028 9035 2257 liam@shalomhouse.org.uk

About Us

Shalom House in Cliftonville Road is a well-known landmark in north Belfast, and since the early nineties the house has certainly lived up to the name ”Shalom” as a place of peace and welcome for all.
Shalom House is run by the Lamb of God Community, a 30-strong Christian interdenominational group who began meeting for prayer and worship 30 years ago in St James Church – across the road from the present Shalom House.

The people in the Lamb of Community were united through their shared spirituality but also through their commitment to the work of renewal and reconciliation within their own lives, and in the wider community. The Community wanted to establish some kind of physical presence in north Belfast, so when a hairdressers shop came up for sale, they bought it immediately. The property was located in Duncairn Gardens, a troubled interface area which the peace-loving group felt drawn to. The shop served as a hairdressers and a welcoming “drop-in” place for local residents until it was eventually turned into a thrift shop, which was closed a few years ago.

The Lamb of God Community bought Shalom House in 1990 and were able to set up a number of programmes to help the poor, unemployed and anyone else who needed help and support in the local area. After doing some research among local residents to find out what was needed, the Community decided to run an ACE scheme and set up Shalom Crèche and caring service for the elderly, called Shalom Care.

ACE schemes were created during the 1990’s to help people on benefits find employment, but they were later phased out by government. Today the Shalom Crèche which caters for 2 to 4 year olds from all families including single parents and families on benefits continues to be very successful.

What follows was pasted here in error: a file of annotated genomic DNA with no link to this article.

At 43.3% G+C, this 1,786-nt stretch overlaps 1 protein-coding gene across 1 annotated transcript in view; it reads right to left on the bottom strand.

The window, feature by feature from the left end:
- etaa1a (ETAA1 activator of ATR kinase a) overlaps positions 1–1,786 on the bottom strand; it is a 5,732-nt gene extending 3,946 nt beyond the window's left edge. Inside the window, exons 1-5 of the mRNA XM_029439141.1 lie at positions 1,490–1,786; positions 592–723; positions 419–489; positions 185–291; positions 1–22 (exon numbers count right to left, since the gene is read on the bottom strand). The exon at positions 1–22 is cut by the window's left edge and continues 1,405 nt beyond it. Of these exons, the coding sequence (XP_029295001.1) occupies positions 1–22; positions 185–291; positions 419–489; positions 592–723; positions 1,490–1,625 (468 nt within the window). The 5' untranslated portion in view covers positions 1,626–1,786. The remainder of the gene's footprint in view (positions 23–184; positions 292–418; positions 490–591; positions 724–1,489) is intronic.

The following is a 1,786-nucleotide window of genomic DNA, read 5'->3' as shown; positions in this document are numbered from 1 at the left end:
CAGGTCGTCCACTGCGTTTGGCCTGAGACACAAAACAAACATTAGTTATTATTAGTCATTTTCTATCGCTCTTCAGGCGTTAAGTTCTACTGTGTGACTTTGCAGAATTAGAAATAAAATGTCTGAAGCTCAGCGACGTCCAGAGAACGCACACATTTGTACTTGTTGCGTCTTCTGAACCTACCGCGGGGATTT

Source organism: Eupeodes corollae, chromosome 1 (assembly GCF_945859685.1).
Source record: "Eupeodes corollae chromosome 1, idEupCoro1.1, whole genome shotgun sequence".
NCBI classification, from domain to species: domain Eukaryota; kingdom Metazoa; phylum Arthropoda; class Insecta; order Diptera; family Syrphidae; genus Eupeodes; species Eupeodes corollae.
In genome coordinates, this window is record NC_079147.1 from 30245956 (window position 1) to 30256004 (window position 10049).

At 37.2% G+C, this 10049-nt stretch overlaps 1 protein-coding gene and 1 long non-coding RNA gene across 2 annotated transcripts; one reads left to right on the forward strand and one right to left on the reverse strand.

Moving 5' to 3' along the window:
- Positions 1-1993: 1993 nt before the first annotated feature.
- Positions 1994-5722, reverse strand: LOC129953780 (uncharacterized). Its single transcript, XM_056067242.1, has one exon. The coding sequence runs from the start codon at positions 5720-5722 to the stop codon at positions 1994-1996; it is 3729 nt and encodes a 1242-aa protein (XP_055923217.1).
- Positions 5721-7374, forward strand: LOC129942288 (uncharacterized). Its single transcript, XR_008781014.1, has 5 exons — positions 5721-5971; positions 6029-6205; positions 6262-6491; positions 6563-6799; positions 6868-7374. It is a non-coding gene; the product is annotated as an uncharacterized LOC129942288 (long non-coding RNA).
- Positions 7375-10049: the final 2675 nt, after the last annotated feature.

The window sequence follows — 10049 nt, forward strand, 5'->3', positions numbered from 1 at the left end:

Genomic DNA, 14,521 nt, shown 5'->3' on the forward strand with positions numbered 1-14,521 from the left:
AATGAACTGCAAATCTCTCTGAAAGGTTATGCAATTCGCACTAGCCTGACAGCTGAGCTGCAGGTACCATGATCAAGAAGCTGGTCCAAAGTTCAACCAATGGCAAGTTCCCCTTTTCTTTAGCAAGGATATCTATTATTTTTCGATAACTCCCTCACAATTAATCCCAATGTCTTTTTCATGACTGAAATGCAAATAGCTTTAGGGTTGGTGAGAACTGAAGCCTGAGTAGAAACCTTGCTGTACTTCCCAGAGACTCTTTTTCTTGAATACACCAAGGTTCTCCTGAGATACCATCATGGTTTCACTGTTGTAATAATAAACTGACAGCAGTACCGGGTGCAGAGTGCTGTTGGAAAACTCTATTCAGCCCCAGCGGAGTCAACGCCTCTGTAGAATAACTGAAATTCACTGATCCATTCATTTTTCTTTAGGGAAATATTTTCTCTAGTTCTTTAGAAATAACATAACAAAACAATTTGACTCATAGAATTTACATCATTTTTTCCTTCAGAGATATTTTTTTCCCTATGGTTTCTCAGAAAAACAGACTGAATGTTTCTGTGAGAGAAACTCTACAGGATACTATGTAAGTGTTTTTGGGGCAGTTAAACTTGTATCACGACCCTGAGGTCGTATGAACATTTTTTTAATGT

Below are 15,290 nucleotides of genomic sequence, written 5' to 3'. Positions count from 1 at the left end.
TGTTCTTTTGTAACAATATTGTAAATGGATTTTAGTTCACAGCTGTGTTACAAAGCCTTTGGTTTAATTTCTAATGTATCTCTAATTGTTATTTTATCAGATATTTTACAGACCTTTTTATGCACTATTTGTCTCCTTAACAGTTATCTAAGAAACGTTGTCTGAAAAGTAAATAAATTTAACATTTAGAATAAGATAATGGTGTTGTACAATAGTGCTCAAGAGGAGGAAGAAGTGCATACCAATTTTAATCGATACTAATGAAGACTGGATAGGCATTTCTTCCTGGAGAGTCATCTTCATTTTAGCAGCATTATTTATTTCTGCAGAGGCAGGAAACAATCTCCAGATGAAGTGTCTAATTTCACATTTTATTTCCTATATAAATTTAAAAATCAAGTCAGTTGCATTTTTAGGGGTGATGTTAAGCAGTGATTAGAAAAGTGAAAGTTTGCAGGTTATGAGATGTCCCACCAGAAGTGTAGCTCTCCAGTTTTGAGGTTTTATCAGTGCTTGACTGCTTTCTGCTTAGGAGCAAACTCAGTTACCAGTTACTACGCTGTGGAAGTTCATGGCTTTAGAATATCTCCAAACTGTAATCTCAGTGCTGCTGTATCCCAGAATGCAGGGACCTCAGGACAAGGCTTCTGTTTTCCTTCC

While Shalom Care began on a small-scale it developed into a thriving social enterprise employing a large number of staff offering care services for the elderly and sick and disabled within north Belfast. Protecting the dignity of the indi­vidual and respecting their privacy and wishes was important. All the staff were committed to these objectives.

The charitable organisation did em­ploy 40 trained community care work­ers and management staff move to new premises in Duncairn Gardens in 2010 but have now have been amalgamated into the Bryson House organisation.

Another area that the Lamb of God Community wanted to focus on was education. In the early days, they offered courses ranging from maths and English to yoga and creative writing to art and poetry. Some of these courses continue today, although a lack of funding has slowed down the development of many new courses.

Personal growth and self help are other areas that are addressed at Shalom House and there are regular courses and workshops on all aspects of faith and spirituality as well as courses on alternative therapies and holistic healing.

 While the Lamb of God Community can measure their success through business enterprises like Shalom Care, it is the immeasurable but pervading sense of peace one experiences on entering Shalom House that makes it so unique.

Liam Cluskey has been involved with the Lamb of God Community for many years and is now the house manager and pastoral care co-ordinator. He explained how the Lamb of God Community combines a spiritual ethos with practical business sense. Any group that comes here comments on the peaceful atmosphere and we put that down to the fact that it is a house of prayer and a place where people can come to reflect. We do believe it is a place where people can come in from a busy world and experience a sense of letting go. But while we have that spiritual motivation, we are also practical and respond to what is needed by people in this area. As for the future of this great facility, it is hard to say how the Community will evolve, as funding cuts make it difficult to develop new programmes and sustain existing services.

However, with a foundation based on spirituality and the generosity of its supporters, Shalom House is sure to be an enduring presence in north Belfast for many years.